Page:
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Carbon Markets: Past, Present, and Future

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  • Richard G. Newell
  • William A. Pizer
  • Daniel Raimi

Abstract

Carbon markets are substantial and they are expanding. There are many lessons from experiences over the past eight years: fewer free allowances, better management of market-sensitive information, and a recognition that trading systems require adjustments that have consequences for market participants and market confidence. Moreover, the emerging international architecture features separate emissions trading systems serving distinct jurisdictions. These programs are complemented by a variety of other types of policies alongside the carbon markets. This sits in sharp contrast to the integrated global trading architecture envisioned 15 years ago by the designers of the Kyoto Protocol and raises a suite of new questions. In this new architecture, jurisdictions with emissions trading have to decide how, whether, and when to link with one another, and policymakers overseeing carbon markets must confront how to measure the comparability of efforts among markets and relative to a variety of other policy approaches.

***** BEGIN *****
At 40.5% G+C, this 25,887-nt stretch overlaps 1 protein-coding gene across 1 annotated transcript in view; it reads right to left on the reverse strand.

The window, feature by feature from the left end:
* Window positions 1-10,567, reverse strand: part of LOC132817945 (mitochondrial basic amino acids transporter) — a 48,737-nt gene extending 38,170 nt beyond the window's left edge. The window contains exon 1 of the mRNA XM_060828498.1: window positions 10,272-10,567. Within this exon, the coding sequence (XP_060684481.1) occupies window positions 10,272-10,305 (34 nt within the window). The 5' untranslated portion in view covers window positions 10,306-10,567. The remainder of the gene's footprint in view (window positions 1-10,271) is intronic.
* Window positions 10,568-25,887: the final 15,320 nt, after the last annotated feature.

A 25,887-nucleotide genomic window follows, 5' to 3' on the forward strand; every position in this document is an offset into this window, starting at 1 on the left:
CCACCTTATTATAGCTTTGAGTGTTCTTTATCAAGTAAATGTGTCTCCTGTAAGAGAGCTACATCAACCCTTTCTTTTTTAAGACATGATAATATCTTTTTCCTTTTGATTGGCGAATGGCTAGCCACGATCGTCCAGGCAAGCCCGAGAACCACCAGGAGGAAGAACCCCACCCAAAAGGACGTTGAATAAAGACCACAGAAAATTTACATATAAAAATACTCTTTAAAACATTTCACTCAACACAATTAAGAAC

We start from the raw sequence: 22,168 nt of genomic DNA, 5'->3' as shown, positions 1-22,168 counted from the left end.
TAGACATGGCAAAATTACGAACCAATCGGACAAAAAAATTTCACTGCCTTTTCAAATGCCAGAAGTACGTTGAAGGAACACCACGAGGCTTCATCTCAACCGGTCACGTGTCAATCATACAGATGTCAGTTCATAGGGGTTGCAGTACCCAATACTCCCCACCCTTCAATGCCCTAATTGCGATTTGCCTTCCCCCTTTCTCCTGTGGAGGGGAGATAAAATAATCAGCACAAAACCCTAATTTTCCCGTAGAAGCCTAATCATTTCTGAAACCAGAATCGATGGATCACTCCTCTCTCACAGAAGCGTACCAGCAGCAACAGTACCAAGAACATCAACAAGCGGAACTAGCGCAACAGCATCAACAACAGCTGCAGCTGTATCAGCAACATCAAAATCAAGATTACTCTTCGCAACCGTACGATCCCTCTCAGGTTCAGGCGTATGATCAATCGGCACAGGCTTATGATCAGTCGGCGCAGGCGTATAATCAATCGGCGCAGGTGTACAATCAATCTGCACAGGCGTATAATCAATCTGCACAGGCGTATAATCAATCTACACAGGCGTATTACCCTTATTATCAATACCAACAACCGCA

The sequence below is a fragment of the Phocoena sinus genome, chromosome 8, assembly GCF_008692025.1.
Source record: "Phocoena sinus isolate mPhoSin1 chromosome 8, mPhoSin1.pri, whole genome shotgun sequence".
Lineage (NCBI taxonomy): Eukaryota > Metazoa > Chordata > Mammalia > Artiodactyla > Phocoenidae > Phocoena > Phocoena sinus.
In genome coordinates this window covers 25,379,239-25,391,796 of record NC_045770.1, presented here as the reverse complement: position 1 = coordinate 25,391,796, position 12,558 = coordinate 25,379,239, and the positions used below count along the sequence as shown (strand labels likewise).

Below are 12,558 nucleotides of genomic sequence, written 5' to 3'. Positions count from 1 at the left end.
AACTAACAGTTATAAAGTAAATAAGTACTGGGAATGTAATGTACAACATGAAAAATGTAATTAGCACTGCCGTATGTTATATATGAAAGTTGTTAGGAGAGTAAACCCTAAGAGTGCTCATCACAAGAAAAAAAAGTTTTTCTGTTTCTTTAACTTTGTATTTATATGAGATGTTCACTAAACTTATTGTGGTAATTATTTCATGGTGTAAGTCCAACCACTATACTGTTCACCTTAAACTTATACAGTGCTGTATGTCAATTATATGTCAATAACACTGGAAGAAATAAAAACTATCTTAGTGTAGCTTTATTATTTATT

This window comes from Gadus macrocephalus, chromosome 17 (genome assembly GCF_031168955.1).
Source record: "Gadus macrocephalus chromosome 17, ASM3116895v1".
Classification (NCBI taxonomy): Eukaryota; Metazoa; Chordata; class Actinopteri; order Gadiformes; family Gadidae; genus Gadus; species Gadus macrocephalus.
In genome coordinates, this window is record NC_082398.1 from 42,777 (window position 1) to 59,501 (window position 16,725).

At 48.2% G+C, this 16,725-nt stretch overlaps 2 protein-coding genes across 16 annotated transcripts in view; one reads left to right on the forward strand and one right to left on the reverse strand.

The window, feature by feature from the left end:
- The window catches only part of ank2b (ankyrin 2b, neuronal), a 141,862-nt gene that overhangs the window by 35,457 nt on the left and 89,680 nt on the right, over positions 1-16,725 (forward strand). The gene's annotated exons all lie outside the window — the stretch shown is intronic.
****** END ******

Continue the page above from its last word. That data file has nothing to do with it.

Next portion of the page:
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Paper provided by National Bureau of Economic Research, Inc in its series NBER Working Papers with number 18504.

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Date of creation: Nov 2012
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Handle: RePEc:nbr:nberwo:18504

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Cited by:
  1. Yeo, Boon-Ling & Anastasiadis, Simon & Kerr, Suzi & Browne, Oliver, 2012. "Synergies between Nutrient Trading Scheme and the New Zealand Greenhouse Gas (GHG) Emissions Trading Scheme (ETS) in the Lake Rotorua Catchment," 2012 Conference, August 31, 2012, Nelson, New Zealand 144270, New Zealand Agricultural and Resource Economics Society.

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